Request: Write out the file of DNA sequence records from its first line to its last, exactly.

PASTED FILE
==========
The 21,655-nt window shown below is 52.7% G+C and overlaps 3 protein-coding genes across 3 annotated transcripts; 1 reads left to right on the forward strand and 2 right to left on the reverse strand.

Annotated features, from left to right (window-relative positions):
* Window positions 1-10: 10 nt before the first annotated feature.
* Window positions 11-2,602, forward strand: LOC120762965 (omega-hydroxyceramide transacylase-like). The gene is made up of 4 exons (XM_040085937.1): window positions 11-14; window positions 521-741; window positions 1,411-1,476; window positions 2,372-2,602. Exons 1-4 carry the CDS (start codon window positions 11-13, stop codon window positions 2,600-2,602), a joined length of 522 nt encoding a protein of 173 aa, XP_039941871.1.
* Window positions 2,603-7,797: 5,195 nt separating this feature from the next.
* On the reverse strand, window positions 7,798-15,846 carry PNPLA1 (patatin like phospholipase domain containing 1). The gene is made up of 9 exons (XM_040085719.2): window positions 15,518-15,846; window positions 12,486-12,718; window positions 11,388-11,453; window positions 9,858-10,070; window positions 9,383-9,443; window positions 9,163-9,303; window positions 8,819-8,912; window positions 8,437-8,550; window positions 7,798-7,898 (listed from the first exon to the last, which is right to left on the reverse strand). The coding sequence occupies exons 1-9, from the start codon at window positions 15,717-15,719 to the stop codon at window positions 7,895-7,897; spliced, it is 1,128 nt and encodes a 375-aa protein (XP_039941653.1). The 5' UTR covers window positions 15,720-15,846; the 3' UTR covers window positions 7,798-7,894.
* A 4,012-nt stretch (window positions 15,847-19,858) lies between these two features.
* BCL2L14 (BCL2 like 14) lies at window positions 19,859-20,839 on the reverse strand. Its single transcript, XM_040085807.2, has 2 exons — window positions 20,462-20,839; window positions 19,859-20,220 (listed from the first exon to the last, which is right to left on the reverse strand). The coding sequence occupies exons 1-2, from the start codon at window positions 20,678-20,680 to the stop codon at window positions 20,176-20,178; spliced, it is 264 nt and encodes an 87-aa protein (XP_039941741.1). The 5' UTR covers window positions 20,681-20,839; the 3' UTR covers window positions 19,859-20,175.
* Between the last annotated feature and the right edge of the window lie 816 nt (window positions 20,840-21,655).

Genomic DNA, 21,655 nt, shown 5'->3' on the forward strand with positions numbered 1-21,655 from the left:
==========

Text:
The 21,655-nt window shown below is 52.7% G+C and overlaps 3 protein-coding genes across 3 annotated transcripts; 1 reads left to right on the forward strand and 2 right to left on the reverse strand.

Annotated features, from left to right (window-relative positions):
* Window positions 1-10: 10 nt before the first annotated feature.
* Window positions 11-2,602, forward strand: LOC120762965 (omega-hydroxyceramide transacylase-like). The gene is made up of 4 exons (XM_040085937.1): window positions 11-14; window positions 521-741; window positions 1,411-1,476; window positions 2,372-2,602. Exons 1-4 carry the CDS (start codon window positions 11-13, stop codon window positions 2,600-2,602), a joined length of 522 nt encoding a protein of 173 aa, XP_039941871.1.
* Window positions 2,603-7,797: 5,195 nt separating this feature from the next.
* On the reverse strand, window positions 7,798-15,846 carry PNPLA1 (patatin like phospholipase domain containing 1). The gene is made up of 9 exons (XM_040085719.2): window positions 15,518-15,846; window positions 12,486-12,718; window positions 11,388-11,453; window positions 9,858-10,070; window positions 9,383-9,443; window positions 9,163-9,303; window positions 8,819-8,912; window positions 8,437-8,550; window positions 7,798-7,898 (listed from the first exon to the last, which is right to left on the reverse strand). The coding sequence occupies exons 1-9, from the start codon at window positions 15,717-15,719 to the stop codon at window positions 7,895-7,897; spliced, it is 1,128 nt and encodes a 375-aa protein (XP_039941653.1). The 5' UTR covers window positions 15,720-15,846; the 3' UTR covers window positions 7,798-7,894.
* A 4,012-nt stretch (window positions 15,847-19,858) lies between these two features.
* BCL2L14 (BCL2 like 14) lies at window positions 19,859-20,839 on the reverse strand. Its single transcript, XM_040085807.2, has 2 exons — window positions 20,462-20,839; window positions 19,859-20,220 (listed from the first exon to the last, which is right to left on the reverse strand). The coding sequence occupies exons 1-2, from the start codon at window positions 20,678-20,680 to the stop codon at window positions 20,176-20,178; spliced, it is 264 nt and encodes an 87-aa protein (XP_039941741.1). The 5' UTR covers window positions 20,681-20,839; the 3' UTR covers window positions 19,859-20,175.
* Between the last annotated feature and the right edge of the window lie 816 nt (window positions 20,840-21,655).

Genomic DNA, 21,655 nt, shown 5'->3' on the forward strand with positions numbered 1-21,655 from the left: